New children’s book illustrates a sweet, salt-of-the-earth story about a Cajun boy’s journey to become whole again


NEW ORLEANS, La. — Salty is a divine Cajun boy created from the salt of the earth — literally. Dwelling deep within the hidden caverns of South Louisiana’s ancient salt domes, Salty spent his days cooking and caring for the critters of the Cajun swamp. Salty’s life was one of mineral harmony.

But when a crew of burly salt miners arrive, Salty’s ordinary world suddenly changes forever. When the miners crush poor Salty’s body into a witty, gritty pile of granules, his strong Cajun spirit is bottled up in a tiny salt shaker bound for the dining tables of New Orleans’ lively French Quarter.

Finding himself in the kitchen of a cranky chef, Salty strikes up a friendship with a timid girl made of peppercorns encased in a glass pepper grinder, named Pep. Hailing from Southern India, Pep shares her native culture with Salty and he teaches her about life in Cajun country. Together, they help each other endure being crushed and bottled up during their quest to become whole again.

“Salty Strong: The ‘Whole’ Cajun Story” (May 2020, Archway Publishing) is a beautifully illustrated, uplifting children’s tale about the joys of learning about new cultures, having different experiences, and the unlimited power of friendship and giving.

Chris Whitson | May 2020 | Archway Publishers | Children’s, Picture Books
Hardcover | 978-1480888647 | $23.95
Paperback | 9781480888661 | $13.95
Ebook | 9781480888654 | $3.99

About The Author

Chris Whitson was born and raised in New Orleans and now lives in Orlando, Fl. He and his wife have four children and six fun loving, high energy, grandchildren.

“Salty Strong” is Chris’s first children’s book and is inspired by his love for his grandchildren and his own struggles with sobriety and journey to becoming “whole” again. Never a strong reader himself, Chris wants “Salty Strong” to inspire children to overcome their insecurities, give of themselves, and to stay strong and have Faith in the face of adversity.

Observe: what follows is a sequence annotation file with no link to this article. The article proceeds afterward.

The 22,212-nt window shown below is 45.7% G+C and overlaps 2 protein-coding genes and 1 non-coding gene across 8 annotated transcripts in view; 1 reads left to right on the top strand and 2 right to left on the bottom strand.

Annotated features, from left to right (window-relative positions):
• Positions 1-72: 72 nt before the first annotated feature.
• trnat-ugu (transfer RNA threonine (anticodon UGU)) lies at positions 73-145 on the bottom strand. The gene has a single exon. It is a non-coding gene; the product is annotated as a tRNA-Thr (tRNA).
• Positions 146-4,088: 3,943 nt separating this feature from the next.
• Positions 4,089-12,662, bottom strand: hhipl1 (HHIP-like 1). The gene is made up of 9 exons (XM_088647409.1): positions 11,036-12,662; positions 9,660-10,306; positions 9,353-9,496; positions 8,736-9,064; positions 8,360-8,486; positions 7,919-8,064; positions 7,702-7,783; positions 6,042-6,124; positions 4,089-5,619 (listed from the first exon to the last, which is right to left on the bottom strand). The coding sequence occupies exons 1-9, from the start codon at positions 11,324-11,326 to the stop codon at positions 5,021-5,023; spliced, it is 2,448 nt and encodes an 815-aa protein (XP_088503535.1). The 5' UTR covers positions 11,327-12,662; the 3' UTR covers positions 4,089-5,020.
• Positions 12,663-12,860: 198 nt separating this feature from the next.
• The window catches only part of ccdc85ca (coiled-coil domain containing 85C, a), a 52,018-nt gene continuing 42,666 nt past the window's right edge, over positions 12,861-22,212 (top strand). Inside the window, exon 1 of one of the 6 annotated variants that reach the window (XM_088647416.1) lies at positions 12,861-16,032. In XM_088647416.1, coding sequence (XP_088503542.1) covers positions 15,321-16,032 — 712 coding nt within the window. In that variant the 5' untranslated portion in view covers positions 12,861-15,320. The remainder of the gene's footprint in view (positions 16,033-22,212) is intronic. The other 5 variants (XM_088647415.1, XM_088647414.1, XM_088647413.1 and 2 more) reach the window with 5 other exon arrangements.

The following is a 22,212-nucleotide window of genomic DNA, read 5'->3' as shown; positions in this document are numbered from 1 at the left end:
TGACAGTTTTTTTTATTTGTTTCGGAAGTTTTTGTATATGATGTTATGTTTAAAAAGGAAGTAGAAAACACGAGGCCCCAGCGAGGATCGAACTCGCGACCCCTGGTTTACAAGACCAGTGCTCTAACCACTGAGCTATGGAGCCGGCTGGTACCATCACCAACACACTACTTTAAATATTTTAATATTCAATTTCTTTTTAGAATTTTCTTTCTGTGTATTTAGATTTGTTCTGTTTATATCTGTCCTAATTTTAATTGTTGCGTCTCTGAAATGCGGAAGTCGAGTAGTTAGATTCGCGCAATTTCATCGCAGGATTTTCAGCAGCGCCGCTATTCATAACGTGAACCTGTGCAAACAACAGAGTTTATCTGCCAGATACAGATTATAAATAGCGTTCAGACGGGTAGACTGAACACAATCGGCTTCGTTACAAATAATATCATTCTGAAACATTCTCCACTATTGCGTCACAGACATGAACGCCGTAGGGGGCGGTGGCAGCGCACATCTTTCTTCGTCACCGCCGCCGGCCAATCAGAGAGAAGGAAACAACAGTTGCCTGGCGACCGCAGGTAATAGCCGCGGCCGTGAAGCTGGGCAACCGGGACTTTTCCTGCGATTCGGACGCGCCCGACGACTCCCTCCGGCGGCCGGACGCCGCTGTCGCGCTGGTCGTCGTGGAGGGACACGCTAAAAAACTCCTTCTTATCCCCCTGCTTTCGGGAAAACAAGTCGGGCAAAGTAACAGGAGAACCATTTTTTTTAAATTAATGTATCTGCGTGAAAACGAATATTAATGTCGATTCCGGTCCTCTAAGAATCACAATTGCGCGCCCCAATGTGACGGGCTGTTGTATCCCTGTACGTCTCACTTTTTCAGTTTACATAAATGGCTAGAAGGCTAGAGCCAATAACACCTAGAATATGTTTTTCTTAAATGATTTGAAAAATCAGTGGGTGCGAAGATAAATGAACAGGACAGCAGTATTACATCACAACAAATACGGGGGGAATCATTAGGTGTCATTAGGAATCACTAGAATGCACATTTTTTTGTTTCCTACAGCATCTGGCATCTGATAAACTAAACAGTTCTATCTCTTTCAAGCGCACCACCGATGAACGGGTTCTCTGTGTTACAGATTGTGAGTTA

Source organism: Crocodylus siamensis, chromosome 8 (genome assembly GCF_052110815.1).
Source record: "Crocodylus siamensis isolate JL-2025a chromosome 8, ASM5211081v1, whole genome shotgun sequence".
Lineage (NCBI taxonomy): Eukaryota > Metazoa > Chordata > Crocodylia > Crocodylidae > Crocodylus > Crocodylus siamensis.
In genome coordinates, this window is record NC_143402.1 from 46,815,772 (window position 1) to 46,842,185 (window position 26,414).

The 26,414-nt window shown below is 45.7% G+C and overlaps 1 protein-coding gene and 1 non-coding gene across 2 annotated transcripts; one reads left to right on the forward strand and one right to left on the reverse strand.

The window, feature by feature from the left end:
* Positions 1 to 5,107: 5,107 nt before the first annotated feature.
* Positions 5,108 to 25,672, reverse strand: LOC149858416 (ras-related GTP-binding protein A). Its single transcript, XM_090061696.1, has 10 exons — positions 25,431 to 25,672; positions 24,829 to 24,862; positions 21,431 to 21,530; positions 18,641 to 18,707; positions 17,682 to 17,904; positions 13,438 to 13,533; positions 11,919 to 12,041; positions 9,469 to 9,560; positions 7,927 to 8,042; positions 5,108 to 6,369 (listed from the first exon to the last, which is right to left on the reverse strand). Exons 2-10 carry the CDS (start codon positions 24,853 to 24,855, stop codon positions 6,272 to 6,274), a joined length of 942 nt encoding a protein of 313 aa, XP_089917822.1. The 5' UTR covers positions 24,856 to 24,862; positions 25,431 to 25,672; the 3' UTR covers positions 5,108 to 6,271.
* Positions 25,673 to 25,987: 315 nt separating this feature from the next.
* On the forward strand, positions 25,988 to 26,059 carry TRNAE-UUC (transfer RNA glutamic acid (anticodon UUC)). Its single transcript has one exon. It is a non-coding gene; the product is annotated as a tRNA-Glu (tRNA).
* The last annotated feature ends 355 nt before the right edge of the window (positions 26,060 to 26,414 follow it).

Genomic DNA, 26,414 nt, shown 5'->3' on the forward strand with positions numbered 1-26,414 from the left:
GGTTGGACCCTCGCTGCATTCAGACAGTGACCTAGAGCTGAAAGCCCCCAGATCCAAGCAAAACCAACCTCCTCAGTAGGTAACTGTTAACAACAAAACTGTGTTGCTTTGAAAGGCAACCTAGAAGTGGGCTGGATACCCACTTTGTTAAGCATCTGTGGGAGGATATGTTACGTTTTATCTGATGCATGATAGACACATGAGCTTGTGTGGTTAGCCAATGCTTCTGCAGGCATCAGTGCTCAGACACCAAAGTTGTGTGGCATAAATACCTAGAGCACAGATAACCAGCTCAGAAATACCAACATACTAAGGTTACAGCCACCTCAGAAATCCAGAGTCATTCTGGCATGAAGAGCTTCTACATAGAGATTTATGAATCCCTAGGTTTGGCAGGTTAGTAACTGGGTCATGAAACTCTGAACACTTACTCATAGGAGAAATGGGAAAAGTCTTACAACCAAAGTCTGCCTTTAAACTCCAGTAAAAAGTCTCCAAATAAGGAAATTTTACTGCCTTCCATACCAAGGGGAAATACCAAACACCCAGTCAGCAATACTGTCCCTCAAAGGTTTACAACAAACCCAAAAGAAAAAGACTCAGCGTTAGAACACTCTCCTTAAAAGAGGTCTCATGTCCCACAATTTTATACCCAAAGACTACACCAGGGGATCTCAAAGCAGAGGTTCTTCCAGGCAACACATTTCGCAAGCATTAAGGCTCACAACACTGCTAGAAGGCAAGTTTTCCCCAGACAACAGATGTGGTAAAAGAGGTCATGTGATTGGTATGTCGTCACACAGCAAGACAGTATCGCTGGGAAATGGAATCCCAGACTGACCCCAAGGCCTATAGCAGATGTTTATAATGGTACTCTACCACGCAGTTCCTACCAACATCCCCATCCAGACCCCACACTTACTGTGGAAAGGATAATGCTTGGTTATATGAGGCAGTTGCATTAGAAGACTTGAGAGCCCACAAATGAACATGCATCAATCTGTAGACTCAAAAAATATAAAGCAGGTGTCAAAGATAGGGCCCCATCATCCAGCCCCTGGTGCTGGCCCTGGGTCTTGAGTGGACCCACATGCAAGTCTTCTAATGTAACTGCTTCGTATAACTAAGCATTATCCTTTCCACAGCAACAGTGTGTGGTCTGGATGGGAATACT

“Change starts from within.”
Chris Whitson is a proud LSU Tiger fan and member of the Who Dat’ nation who loves Cajun Cuisine and the New Orleans “Jambalaya” culture. When he’s not spending time with his grandchildren, Chris can be found enjoying his Cajun and New Orleans cuisine favorites such as, crawfish, muffulettas, and fried soft shell crab po-boys — dressed, of course!

In an interview, Chris can discuss:

  • Writing about New Orleans and the unique, intriguing, Cajun culture and cuisine and its vast popularity.
  • Incorporating Southern and Cajun history into a children’s book
  • How he learned how to write for children
  • How his grandchildren and journey to sobriety inspired him to write
  • How his Faith inspires him
  • The importance of inspiring resilience in kids

An interview with Chris Whitson

What gave you the idea to bring salt to life?

Salt is natural and pure. It has played an important role in survival, culture, business, religion, and society since ancient times. The significance and history of the natural salt domes in Louisiana are not often mentioned in history books.

How do you relate to Salty’s story?

The book came from a place of gratitude. About ten years ago, my first grandchild was born and my journey with sobriety had begun. As I began writing with no clear intention, unintentionally, the book began to mirror a blend of my childhood joys and stresses and my adult struggles and path to overcoming them. It encompasses all of the most important teachings that I challenged and had to learned through decades of life experiences.

Can you talk a bit about the influence of New Orleans and Cajun culture on your own childhood?

I loved growing up in New Orleans. For me, New Orleans and Cajun cultures are a celebration of family, faith , and community. They are welcoming resilient people who work hard and like to share their joy, culture, and world famous cuisine with others. Once it’s in your blood, it never leaves you!

How did you balance including Southern history in your story while still making it digestible for children?

I kept it simple. True Cajun dialect is much more intense than reflected in Salty Strong. I thought it would be fun and a learning opportunity for kids to read a taste of a unique dialect. I kept it to what many in Louisiana call, “the dis, dats, dese, and dose”. Aka, “this, that, these, and those”.

What do you want kids to take away from this story?

At some point everyone has struggles and may feel “crushed” like Salty. It may be a struggle with bullying, illness, addiction, loneliness… Hang in there, have Faith, give of yourself, and open your heart to others. You will become whole and stronger than ever!